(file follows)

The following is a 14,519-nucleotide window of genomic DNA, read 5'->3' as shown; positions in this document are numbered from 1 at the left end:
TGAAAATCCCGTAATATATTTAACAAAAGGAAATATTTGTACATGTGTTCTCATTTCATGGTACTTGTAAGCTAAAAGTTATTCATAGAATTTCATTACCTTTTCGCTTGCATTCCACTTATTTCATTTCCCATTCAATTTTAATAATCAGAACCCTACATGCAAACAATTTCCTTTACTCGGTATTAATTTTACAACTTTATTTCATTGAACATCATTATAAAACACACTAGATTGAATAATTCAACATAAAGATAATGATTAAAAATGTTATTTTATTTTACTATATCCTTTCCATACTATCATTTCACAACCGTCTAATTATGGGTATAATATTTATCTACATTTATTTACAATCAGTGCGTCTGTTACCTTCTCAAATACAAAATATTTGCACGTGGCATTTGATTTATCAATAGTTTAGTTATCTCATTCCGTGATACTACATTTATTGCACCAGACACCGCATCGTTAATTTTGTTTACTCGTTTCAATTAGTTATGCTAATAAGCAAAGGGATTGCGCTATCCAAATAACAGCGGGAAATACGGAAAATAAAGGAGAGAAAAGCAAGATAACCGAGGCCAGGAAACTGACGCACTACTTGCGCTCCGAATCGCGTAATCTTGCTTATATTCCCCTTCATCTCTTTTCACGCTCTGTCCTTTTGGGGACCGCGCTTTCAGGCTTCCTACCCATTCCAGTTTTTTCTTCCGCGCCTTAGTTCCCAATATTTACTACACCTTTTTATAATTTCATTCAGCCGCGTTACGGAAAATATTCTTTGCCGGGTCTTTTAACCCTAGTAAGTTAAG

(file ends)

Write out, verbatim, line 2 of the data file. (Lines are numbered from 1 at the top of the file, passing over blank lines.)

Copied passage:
TGAAAATCCCGTAATATATTTAACAAAAGGAAATATTTGTACATGTGTTCTCATTTCATGGTACTTGTAAGCTAAAAGTTATTCATAGAATTTCATTACCTTTTCGCTTGCATTCCACTTATTTCATTTCCCATTCAATTTTAATAATCAGAACCCTACATGCAAACAATTTCCTTTACTCGGTATTAATTTTACAACTTTATTTCATTGAACATCATTATAAAACACACTAGATTGAATAATTCAACATAAAGATAATGATTAAAAATGTTATTTTATTTTACTATATCCTTTCCATACTATCATTTCACAACCGTCTAATTATGGGTATAATATTTATCTACATTTATTTACAATCAGTGCGTCTGTTACCTTCTCAAATACAAAATATTTGCACGTGGCATTTGATTTATCAATAGTTTAGTTATCTCATTCCGTGATACTACATTTATTGCACCAGACACCGCATCGTTAATTTTGTTTACTCGTTTCAATTAGTTATGCTAATAAGCAAAGGGATTGCGCTATCCAAATAACAGCGGGAAATACGGAAAATAAAGGAGAGAAAAGCAAGATAACCGAGGCCAGGAAACTGACGCACTACTTGCGCTCCGAATCGCGTAATCTTGCTTATATTCCCCTTCATCTCTTTTCACGCTCTGTCCTTTTGGGGACCGCGCTTTCAGGCTTCCTACCCATTCCAGTTTTTTCTTCCGCGCCTTAGTTCCCAATATTTACTACACCTTTTTATAATTTCATTCAGCCGCGTTACGGAAAATATTCTTTGCCGGGTCTTTTAACCCTAGTAAGTTAAG